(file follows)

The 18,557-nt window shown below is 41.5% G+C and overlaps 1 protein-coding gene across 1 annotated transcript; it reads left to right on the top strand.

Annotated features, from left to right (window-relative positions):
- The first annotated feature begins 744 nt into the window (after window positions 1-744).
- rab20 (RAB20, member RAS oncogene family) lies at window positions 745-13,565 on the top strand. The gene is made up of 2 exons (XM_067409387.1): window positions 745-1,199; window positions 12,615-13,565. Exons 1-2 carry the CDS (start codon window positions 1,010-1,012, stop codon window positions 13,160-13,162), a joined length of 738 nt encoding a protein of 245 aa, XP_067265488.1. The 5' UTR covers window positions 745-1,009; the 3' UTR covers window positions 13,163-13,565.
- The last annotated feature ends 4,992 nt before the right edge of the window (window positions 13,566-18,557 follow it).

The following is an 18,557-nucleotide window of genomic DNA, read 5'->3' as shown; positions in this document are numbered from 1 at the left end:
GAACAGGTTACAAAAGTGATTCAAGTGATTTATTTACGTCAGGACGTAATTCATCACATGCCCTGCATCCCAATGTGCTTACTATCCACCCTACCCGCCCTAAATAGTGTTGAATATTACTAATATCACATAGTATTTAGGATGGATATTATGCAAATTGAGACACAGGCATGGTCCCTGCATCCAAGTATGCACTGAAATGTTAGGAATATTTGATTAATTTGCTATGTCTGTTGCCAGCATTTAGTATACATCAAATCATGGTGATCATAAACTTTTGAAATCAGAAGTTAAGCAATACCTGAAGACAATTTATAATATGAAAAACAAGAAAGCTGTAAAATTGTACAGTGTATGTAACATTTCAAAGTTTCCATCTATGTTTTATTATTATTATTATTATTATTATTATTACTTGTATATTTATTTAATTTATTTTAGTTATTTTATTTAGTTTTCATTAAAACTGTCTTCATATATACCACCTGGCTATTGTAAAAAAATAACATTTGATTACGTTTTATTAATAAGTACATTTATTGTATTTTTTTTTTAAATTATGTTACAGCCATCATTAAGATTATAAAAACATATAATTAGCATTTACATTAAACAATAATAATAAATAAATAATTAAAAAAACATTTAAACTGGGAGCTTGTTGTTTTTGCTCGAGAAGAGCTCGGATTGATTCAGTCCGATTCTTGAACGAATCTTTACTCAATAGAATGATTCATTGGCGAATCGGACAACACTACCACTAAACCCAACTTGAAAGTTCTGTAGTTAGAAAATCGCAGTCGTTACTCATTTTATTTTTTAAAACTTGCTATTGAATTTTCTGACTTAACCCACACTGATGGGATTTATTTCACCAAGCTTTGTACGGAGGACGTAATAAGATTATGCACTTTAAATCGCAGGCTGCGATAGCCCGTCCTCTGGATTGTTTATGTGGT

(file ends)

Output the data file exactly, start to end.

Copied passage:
The 18,557-nt window shown below is 41.5% G+C and overlaps 1 protein-coding gene across 1 annotated transcript; it reads left to right on the top strand.

Annotated features, from left to right (window-relative positions):
- The first annotated feature begins 744 nt into the window (after window positions 1-744).
- rab20 (RAB20, member RAS oncogene family) lies at window positions 745-13,565 on the top strand. The gene is made up of 2 exons (XM_067409387.1): window positions 745-1,199; window positions 12,615-13,565. Exons 1-2 carry the CDS (start codon window positions 1,010-1,012, stop codon window positions 13,160-13,162), a joined length of 738 nt encoding a protein of 245 aa, XP_067265488.1. The 5' UTR covers window positions 745-1,009; the 3' UTR covers window positions 13,163-13,565.
- The last annotated feature ends 4,992 nt before the right edge of the window (window positions 13,566-18,557 follow it).

The following is an 18,557-nucleotide window of genomic DNA, read 5'->3' as shown; positions in this document are numbered from 1 at the left end:
GAACAGGTTACAAAAGTGATTCAAGTGATTTATTTACGTCAGGACGTAATTCATCACATGCCCTGCATCCCAATGTGCTTACTATCCACCCTACCCGCCCTAAATAGTGTTGAATATTACTAATATCACATAGTATTTAGGATGGATATTATGCAAATTGAGACACAGGCATGGTCCCTGCATCCAAGTATGCACTGAAATGTTAGGAATATTTGATTAATTTGCTATGTCTGTTGCCAGCATTTAGTATACATCAAATCATGGTGATCATAAACTTTTGAAATCAGAAGTTAAGCAATACCTGAAGACAATTTATAATATGAAAAACAAGAAAGCTGTAAAATTGTACAGTGTATGTAACATTTCAAAGTTTCCATCTATGTTTTATTATTATTATTATTATTATTATTATTACTTGTATATTTATTTAATTTATTTTAGTTATTTTATTTAGTTTTCATTAAAACTGTCTTCATATATACCACCTGGCTATTGTAAAAAAATAACATTTGATTACGTTTTATTAATAAGTACATTTATTGTATTTTTTTTTTAAATTATGTTACAGCCATCATTAAGATTATAAAAACATATAATTAGCATTTACATTAAACAATAATAATAAATAAATAATTAAAAAAACATTTAAACTGGGAGCTTGTTGTTTTTGCTCGAGAAGAGCTCGGATTGATTCAGTCCGATTCTTGAACGAATCTTTACTCAATAGAATGATTCATTGGCGAATCGGACAACACTACCACTAAACCCAACTTGAAAGTTCTGTAGTTAGAAAATCGCAGTCGTTACTCATTTTATTTTTTAAAACTTGCTATTGAATTTTCTGACTTAACCCACACTGATGGGATTTATTTCACCAAGCTTTGTACGGAGGACGTAATAAGATTATGCACTTTAAATCGCAGGCTGCGATAGCCCGTCCTCTGGATTGTTTATGTGGT